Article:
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Experimenting with taste and the rules of art

Juan Gomez writes…

In 1958 Ralph Cohen published a paper titled David Hume’s Experimental Method and the Theory of Taste, where he argues that the main contribution of Hume’s essay Of the Standard of Taste (OST) was his “insistence on method, on the introduction of fact and experience to the problem of taste.” I agree with Cohen, but I think his overall interpretation of the essay on taste still falls short of giving a proper account of Hume’s theory of taste. I’d like to build on Cohen’s statement and support it with the help of the framework we are proposing in this project, where Early Modern Experimental Philosophy plays a prominent role.

Hume’s essay on taste begins with a description of the paradox of taste: It is obvious that taste varies among individuals, but it is also obvious that some judgments of taste are universally agreed upon (Hume’s example is that everyone admits that John Milton is a better writer than John Ogilby). Hume relies on the experimental method to solve the paradox. From the initial paragraphs of the essay we can see that Hume is calling for an approach to the appreciation of art works that resembles the experimental method of natural philosophy. If we are to solve the problem of taste, we need to focus on particular instances, and from them we can deduce the ‘rules of composition’ or ‘rules of art.’ This is achieved the same way natural philosophy observes the phenomena to deduce the laws of nature. The main reason for this focus on particular over the general is that Hume thinks that in matters of taste, as well as in morality founded on sentiment, “The difference among men is really greater than at first sight appear.” Although everyone approves of justice and prudence in general, when it comes to particular instances we find that “this seeming unanimity vanishes.”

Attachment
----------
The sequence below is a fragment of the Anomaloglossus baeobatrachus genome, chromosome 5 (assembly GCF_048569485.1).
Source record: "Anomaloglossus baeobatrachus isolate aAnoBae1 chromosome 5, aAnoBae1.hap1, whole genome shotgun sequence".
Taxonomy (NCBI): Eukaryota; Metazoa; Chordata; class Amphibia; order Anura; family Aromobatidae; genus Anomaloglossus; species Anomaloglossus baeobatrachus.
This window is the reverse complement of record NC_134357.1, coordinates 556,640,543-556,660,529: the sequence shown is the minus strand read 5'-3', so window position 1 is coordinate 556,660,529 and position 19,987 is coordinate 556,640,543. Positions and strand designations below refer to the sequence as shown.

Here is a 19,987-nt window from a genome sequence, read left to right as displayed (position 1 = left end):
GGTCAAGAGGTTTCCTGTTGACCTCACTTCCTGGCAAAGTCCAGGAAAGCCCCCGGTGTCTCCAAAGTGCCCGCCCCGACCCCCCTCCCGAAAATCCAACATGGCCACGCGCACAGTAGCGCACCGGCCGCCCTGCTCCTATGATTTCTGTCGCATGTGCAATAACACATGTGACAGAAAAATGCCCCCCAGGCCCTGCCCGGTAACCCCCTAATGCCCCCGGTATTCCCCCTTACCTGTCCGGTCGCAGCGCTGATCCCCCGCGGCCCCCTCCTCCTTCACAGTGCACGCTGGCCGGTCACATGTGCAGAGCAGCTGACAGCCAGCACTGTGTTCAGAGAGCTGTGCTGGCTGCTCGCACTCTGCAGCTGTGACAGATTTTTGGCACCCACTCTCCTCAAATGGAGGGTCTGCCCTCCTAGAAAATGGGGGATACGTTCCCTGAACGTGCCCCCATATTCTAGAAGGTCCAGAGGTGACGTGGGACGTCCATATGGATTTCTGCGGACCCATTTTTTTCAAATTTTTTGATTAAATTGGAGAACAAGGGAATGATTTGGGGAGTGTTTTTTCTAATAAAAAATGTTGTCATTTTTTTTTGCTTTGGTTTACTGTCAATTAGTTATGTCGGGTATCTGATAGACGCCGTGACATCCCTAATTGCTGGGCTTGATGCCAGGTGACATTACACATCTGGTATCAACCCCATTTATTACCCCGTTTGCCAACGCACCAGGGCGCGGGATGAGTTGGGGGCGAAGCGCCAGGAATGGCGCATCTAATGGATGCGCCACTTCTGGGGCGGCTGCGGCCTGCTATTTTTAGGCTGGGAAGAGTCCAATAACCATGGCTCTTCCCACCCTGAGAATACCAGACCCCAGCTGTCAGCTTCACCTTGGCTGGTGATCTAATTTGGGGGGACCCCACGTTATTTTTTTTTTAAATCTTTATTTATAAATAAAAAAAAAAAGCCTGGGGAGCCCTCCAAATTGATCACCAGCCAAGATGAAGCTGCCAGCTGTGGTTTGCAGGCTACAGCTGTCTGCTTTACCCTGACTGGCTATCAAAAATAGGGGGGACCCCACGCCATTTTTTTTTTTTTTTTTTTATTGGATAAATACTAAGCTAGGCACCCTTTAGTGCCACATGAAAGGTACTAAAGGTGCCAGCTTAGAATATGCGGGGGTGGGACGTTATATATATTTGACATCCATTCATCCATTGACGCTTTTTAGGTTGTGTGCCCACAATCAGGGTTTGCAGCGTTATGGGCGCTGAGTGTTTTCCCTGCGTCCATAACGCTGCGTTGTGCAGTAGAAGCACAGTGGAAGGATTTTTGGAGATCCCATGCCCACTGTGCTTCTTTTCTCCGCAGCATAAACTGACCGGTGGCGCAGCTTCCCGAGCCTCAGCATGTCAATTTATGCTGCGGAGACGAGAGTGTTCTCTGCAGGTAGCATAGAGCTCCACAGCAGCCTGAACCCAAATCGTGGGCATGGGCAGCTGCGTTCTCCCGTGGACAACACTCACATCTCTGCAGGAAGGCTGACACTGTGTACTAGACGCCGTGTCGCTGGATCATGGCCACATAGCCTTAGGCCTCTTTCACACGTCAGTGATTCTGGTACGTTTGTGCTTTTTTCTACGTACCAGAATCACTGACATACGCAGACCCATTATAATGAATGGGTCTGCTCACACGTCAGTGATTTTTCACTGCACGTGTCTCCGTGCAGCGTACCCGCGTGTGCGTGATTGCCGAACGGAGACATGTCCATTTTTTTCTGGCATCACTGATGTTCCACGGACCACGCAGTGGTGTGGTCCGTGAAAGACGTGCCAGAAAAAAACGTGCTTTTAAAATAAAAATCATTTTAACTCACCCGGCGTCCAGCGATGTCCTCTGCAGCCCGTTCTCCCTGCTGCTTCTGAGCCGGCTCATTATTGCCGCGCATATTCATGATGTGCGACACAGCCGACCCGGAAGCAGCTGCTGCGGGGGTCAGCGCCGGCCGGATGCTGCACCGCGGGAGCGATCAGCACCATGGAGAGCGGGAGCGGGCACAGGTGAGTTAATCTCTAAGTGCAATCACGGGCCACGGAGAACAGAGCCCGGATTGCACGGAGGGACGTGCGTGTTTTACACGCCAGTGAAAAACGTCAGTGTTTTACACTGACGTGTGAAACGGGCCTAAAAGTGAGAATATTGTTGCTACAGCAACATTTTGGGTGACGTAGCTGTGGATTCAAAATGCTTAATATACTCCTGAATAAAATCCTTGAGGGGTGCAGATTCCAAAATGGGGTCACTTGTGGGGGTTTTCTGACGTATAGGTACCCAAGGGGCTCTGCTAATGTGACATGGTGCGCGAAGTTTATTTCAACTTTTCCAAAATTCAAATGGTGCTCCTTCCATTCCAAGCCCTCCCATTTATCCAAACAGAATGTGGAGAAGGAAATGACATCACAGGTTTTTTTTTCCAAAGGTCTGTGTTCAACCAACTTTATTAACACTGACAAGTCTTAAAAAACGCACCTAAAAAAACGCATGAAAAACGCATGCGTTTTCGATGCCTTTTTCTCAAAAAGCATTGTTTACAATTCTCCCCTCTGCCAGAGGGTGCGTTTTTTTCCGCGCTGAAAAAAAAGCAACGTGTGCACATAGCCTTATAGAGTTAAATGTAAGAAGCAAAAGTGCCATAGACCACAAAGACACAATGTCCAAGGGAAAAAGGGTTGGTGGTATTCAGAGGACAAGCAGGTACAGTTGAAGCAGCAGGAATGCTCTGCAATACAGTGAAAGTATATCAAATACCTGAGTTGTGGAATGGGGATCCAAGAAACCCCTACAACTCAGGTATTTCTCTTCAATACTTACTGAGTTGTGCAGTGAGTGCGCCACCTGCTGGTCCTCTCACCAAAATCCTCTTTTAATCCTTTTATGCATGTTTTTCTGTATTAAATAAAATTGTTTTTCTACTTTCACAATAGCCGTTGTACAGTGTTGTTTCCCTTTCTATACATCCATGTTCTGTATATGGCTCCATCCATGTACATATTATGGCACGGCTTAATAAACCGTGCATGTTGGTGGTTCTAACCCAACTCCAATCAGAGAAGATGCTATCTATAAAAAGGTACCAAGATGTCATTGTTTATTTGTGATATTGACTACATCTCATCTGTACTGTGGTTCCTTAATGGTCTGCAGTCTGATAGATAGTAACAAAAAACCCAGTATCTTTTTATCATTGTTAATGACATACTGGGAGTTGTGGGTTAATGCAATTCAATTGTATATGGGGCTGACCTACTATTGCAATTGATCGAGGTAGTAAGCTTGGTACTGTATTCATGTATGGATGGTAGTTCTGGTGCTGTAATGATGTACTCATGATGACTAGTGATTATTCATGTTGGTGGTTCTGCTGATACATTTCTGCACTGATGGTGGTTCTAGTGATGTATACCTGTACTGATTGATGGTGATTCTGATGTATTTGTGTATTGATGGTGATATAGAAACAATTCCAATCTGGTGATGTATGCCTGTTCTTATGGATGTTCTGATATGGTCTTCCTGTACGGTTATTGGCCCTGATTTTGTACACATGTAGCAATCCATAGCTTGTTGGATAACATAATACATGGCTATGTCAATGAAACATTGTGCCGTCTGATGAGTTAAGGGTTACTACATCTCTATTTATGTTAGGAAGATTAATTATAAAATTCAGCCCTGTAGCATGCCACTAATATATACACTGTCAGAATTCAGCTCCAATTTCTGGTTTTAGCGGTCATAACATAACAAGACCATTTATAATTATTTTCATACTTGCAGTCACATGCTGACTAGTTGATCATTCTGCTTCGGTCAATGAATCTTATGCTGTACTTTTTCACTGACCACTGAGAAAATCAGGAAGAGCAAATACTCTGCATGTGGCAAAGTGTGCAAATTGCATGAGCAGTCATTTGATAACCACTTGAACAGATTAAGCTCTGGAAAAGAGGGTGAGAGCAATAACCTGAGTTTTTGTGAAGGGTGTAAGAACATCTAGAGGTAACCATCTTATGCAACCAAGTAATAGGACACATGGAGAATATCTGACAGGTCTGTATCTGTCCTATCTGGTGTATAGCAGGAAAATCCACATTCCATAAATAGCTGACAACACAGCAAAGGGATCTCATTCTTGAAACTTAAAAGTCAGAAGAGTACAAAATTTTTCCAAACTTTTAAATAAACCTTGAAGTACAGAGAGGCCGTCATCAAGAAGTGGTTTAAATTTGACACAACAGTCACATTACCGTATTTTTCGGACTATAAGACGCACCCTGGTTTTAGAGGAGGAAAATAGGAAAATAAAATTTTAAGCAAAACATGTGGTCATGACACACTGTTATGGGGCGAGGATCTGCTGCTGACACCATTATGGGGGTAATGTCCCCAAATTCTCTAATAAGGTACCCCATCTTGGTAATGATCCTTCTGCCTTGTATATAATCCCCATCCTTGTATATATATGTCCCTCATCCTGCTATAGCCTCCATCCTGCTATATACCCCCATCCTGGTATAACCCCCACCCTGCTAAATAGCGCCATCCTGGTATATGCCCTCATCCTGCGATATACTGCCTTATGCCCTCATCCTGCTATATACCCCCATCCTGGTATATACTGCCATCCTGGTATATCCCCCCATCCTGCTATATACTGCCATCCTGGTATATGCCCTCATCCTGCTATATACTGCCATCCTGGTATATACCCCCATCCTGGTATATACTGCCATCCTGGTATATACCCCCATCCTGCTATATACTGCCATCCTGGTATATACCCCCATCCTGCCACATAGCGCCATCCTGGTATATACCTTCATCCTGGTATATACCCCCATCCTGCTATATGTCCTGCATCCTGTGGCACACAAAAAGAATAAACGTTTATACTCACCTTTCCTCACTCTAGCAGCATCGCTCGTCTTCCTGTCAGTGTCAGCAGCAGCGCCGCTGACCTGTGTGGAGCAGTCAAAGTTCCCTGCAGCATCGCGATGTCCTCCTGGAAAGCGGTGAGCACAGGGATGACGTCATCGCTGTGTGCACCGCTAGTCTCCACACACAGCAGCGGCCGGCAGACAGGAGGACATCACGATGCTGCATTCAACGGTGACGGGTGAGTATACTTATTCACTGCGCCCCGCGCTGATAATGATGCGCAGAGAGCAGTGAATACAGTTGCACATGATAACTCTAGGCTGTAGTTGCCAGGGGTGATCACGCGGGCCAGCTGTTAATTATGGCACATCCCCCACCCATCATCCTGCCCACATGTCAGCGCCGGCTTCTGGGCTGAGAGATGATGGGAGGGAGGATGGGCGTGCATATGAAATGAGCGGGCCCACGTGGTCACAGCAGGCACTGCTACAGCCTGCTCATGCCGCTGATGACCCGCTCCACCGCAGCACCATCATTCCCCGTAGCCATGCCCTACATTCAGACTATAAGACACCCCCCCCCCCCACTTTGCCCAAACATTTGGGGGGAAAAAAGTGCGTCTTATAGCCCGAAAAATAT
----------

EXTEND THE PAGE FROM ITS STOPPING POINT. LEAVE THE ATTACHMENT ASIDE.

The objects we appreciate as works of art, according to Hume, possess qualities that “are calculated to please, and others to displease.” The essay on taste applies the experimental method to particular experiences with artworks, and after a number of these experiences we can identify those qualities which comprise the rules of art:

    “It is evident, that none of the rules of composition are fixed by reasonings a priori, or can be esteemed abstract conclusions of the understanding, from comparing those habitudes and relations of ideas, which are eternal and immutable. Their foundation is the same with that of all the practical sciences, experience; nor are they anything but general observations, concerning what has been universally found to please in all countries and in all ages.” (OST, 210)

We need to approach matters of taste the same way we approach matters of natural philosophy: by focusing on the particular phenomena, which in this case are our interactions with works of art. Hume’s essay on taste works as a guide for the appreciation of art. It is not, as most of the scholars who comment on Hume’s essay believe, a method just for critics to apply, but rather a guide for any individual to engage in an aesthetic experience. Hume tells us that one of the aims of the essay is “to mingle some light of the understanding with the feelings of sentiment,” so the faulty of delicacy of taste takes a central role in Hume’s theory. Such faculty can and should be improved and developed, which leads us to think that the process Hume describes is not only for the critics but open to anyone.